Saskia Sassen has written that the economies of global cities are not generic but are inherently linked to their histories. Chicago in the past was a great center of manufacturing, for example, and today is expert at providing global services to manufacturers. But where in underlying economic reality there may be distinctiveness, on the surface there is more homogenization. This may explain why people tend to assume all global cities are alike. To a visitor staying in the central core, the experience may well be quite similar in many ways.
What’s more, the aspiration seems to be generic. The idea, again, is to demonstrate that you are part of the club by focusing on replicating all the same stuff everybody else is already doing and talking about yourself in much the same way. I’ve seen little in Chicago’s branding or global city rhetoric that is much different from anywhere else.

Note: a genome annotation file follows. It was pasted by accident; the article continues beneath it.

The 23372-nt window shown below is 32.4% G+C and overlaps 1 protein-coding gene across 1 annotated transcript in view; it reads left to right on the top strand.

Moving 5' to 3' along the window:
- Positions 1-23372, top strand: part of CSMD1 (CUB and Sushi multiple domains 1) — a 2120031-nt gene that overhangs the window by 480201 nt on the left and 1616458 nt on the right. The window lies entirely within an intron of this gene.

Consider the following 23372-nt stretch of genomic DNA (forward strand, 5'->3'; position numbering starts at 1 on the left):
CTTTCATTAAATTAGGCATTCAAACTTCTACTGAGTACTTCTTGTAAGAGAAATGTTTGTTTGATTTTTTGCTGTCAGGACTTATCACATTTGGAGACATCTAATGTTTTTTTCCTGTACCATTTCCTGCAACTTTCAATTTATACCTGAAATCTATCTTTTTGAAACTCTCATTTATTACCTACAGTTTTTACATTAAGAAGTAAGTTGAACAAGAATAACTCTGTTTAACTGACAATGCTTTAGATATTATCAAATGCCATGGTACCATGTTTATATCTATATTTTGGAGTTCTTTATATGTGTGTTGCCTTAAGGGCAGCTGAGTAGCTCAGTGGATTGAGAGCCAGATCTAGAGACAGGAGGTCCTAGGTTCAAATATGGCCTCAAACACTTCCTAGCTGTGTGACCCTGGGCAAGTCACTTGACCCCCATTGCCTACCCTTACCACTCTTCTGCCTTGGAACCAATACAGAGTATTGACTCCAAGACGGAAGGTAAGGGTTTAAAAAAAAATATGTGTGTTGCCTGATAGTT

Yet the differences remain, especially outside the rarefied precincts of the global elite. And much of that continues to inspire embarrassment to this day. Corruption and cronyism seem to continue unabated, for example.
Yet there is good as well. Ask yourself what more than anything epitomizes Chicago. To me, it is none other than former Mayor Richard M. Daley. Listen to him speak. Barack Obama he is not. But character he had, lots of it, and what’s more, a fanatical dedication to making Chicago the best city it could possibly be. Was there a lot of corruption in Daley’s Chicago? No doubt. Did he desire to have maximum power over politics in his city? Of course. But nevertheless I get the impression of, as I said in my last piece, a guy who every morning wakes up and asked himself, “What can we do today to make Chicago a greater city?” This is a quality of leadership all too lacking in most Midwestern cities. The character of Chicago and the character of Mayor Daley himself seem to me to have so much in common.